The mechanisms by which the early-life microbiota protects against environmental factors that promote childhood obesity remain largely unknown. Using a mouse model in which young mice are simultaneously exposed to antibiotics and a high-fat (HF) diet, we show that Lactobacillus species, predominant members of the small intestine (SI) microbiota, regulate intestinal epithelial cells (IECs) to limit diet-induced obesity during early life. A Lactobacillus-derived metabolite, phenyllactic acid (PLA), protects against metabolic dysfunction caused by early-life exposure to antibiotics and a HF diet by increasing the abundance of peroxisome proliferator-activated receptor γ (PPAR-γ) in SI IECs. Therefore, PLA is a microbiota-derived metabolite that activates protective pathways in the small intestinal epithelium to regulate intestinal lipid metabolism and prevent antibiotic-associated obesity during early life.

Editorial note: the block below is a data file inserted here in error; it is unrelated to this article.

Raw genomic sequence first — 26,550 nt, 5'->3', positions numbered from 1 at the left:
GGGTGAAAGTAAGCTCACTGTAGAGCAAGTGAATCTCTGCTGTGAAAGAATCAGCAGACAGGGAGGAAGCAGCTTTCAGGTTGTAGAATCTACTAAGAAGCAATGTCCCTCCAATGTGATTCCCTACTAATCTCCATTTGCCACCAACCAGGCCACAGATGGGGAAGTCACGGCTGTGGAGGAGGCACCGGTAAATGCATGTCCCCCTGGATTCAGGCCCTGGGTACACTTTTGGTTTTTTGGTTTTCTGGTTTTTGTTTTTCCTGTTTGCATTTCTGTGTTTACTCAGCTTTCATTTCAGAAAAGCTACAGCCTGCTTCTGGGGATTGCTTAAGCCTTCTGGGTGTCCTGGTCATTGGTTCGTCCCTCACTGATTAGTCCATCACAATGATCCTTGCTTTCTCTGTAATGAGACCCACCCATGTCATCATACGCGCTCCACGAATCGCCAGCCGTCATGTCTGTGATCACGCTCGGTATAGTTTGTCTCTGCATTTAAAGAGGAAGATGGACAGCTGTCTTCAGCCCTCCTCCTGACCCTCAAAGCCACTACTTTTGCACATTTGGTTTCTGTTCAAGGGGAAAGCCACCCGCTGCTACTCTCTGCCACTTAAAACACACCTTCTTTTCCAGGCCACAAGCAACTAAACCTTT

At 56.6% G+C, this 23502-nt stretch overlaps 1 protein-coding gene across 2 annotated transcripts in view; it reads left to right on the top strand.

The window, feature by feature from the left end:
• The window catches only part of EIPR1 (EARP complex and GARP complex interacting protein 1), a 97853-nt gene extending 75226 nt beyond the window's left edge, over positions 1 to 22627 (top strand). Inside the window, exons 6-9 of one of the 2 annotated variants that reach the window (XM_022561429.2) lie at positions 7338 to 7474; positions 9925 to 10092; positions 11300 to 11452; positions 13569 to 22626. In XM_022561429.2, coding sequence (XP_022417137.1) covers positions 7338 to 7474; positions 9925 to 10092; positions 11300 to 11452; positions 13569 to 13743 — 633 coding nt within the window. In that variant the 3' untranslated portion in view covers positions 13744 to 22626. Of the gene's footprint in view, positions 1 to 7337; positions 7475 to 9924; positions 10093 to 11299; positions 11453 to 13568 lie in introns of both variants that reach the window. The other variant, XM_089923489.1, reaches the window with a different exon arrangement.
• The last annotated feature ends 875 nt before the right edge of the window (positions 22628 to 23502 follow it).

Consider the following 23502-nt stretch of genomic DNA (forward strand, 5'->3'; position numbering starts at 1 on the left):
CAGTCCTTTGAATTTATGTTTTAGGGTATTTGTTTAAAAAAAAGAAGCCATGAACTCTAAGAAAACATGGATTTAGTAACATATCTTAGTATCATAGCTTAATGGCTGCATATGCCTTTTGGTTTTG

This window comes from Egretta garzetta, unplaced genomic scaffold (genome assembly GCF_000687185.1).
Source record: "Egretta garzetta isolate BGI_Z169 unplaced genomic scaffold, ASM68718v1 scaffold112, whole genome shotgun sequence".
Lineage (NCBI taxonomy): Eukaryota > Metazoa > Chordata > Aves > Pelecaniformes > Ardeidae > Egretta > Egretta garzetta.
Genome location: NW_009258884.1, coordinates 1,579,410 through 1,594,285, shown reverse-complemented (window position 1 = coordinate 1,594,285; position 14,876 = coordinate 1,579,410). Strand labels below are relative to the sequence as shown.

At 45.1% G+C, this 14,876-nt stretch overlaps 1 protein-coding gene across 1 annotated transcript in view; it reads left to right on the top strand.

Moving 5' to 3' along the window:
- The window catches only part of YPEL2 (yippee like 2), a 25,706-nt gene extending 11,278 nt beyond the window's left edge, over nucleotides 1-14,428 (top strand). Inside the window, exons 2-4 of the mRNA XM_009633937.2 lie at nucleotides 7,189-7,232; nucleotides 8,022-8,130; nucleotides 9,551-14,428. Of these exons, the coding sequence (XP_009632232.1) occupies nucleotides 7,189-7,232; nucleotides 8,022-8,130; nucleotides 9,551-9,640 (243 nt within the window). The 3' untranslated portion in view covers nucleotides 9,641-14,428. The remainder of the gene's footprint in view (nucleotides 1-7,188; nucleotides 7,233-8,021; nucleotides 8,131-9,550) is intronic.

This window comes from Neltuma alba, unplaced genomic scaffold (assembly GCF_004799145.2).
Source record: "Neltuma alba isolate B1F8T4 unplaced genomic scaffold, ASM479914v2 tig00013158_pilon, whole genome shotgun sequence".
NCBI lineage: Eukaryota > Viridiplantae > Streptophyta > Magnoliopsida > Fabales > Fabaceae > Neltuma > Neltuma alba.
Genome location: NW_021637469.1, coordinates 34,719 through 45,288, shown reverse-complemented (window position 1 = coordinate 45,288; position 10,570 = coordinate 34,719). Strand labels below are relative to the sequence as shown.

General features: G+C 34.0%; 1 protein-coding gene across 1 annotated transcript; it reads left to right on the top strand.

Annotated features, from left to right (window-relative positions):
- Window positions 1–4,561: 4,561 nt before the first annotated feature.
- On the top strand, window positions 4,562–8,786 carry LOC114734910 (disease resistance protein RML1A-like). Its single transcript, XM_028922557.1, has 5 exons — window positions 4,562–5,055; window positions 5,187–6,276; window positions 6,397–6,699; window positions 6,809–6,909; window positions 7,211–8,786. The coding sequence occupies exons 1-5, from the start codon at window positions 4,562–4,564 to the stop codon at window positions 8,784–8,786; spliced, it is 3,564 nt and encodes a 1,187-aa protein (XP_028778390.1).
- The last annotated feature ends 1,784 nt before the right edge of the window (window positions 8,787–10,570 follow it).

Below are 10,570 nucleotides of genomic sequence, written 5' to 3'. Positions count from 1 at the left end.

Keywords: Lactobacillus; antibiotics; arachnoid barrier; brain fibroblasts; early-life; intestinal epithelium; leptomeninges; metabolism; microbiota; obesity; single-cell RNA sequencing; tricellular junction.
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